What constitutes a video RPG? Is there any actual role-playing involved?
Our audio editor Tyler Hislop rejoins hosts Mark Linsenmayer, Erica Spyres, and Brian Hirt to discuss those video games that are supposed to make you feel like you’re contributing to the story, that your choices matter, in which you can maybe, you know, choose to wear a funny hat or just craft potions all day instead of advancing the plot. We compare solo vs. social games, compare video to table-top role playing, think about how we relate to the character we’re playing, and more.
We touch on Ultima, Final Fantasy, World of Warcraft, Horizon Zero Dawn, Skyrim, Fallout, Outward, Death Stranding, Erica, Hellblade: Sakura’s Sacrifice, The Witcher, and more. Also from TV: Bandersnatch, The Guild, and that D&D Key & Peele sketch.
Erica Spyres, Brian Hirt, and Mark Linsenmayer are joined by Ian Maio (who worked for marketing for IGN and Turner in e‑sports) for our first discussion about gaming. Do adults have any business playing video games? Should you feel guilty about your video game habits?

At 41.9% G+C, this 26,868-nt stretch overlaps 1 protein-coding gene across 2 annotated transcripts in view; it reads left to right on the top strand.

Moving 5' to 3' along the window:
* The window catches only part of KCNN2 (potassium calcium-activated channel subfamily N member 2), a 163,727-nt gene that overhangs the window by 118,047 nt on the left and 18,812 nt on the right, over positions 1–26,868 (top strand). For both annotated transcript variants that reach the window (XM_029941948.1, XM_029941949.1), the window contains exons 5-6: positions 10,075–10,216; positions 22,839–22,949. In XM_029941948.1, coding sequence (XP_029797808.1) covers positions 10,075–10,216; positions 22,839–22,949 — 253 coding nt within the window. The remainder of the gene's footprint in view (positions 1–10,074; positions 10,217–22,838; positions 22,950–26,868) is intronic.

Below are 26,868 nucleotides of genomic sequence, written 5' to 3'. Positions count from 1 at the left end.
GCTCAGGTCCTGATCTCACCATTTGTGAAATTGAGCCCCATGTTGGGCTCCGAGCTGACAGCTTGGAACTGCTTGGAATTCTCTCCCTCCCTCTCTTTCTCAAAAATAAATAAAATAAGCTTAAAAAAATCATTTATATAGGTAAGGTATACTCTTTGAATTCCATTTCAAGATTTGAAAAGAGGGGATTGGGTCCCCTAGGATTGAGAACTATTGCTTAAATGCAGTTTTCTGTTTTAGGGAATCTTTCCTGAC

Ian gives us the lay of the land about e‑sports, comparing it to physical sports, and we discuss the changing social functions of gaming, alleged and actual gaming disorders, different types of gamers, inclusivity, and more. Whether you game a lot or not at all, you should still find something interesting here.
We touch on the King of Kong documentary, Grand Theft Auto, Overwatch, The Last of Us, Borderlands, Super Mario, Cuphead, NY Times Electronic Crossword Puzzle, and more. Be sure to watch the Black Mirror episode, “Striking Vipers.”